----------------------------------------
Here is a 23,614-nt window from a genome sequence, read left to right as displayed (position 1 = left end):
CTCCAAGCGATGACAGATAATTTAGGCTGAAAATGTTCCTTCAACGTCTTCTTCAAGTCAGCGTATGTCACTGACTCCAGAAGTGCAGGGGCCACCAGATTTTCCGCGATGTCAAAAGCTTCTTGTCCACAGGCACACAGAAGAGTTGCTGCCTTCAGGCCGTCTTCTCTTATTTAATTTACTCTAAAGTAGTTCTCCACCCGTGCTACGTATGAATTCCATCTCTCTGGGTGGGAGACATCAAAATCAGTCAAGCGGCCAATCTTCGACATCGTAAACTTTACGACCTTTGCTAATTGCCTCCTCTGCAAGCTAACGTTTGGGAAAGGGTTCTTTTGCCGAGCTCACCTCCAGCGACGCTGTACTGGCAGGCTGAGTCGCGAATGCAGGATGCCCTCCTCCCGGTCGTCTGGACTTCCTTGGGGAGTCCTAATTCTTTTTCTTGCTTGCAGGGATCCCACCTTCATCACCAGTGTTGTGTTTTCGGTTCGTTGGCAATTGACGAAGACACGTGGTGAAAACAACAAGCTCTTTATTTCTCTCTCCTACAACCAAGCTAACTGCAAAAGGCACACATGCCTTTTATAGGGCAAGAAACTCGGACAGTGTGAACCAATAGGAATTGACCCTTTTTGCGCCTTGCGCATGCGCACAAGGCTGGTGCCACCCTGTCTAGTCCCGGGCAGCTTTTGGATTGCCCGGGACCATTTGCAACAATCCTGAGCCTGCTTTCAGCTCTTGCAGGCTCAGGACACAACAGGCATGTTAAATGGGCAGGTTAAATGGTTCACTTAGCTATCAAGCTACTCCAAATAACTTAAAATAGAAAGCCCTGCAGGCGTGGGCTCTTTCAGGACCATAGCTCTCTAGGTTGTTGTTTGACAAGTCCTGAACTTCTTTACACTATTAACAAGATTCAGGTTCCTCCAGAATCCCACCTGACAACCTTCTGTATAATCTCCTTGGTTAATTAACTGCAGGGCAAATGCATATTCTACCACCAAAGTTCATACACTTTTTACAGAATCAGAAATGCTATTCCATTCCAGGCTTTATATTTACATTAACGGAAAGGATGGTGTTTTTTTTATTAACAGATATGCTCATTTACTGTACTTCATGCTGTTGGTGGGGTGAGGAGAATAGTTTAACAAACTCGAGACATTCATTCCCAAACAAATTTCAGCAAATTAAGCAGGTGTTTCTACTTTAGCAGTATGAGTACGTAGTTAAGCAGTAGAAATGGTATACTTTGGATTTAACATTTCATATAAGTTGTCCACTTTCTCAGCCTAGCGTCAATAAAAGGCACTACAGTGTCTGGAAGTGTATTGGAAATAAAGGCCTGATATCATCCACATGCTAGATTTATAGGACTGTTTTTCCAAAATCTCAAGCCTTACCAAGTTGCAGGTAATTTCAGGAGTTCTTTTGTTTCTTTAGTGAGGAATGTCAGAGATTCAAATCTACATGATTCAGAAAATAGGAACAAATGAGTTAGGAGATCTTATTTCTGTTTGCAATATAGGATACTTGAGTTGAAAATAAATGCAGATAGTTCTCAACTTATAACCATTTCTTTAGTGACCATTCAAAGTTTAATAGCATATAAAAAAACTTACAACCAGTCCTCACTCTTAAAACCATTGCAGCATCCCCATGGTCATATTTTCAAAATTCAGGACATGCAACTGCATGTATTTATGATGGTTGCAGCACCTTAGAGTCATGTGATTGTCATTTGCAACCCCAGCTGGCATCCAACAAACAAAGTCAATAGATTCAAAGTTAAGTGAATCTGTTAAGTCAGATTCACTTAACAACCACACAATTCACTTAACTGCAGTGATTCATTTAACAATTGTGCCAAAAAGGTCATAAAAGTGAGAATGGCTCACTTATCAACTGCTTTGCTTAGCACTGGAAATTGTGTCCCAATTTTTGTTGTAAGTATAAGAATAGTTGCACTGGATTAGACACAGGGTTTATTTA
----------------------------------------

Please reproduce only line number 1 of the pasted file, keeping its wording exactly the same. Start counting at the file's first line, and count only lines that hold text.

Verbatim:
Here is a 23,614-nt window from a genome sequence, read left to right as displayed (position 1 = left end):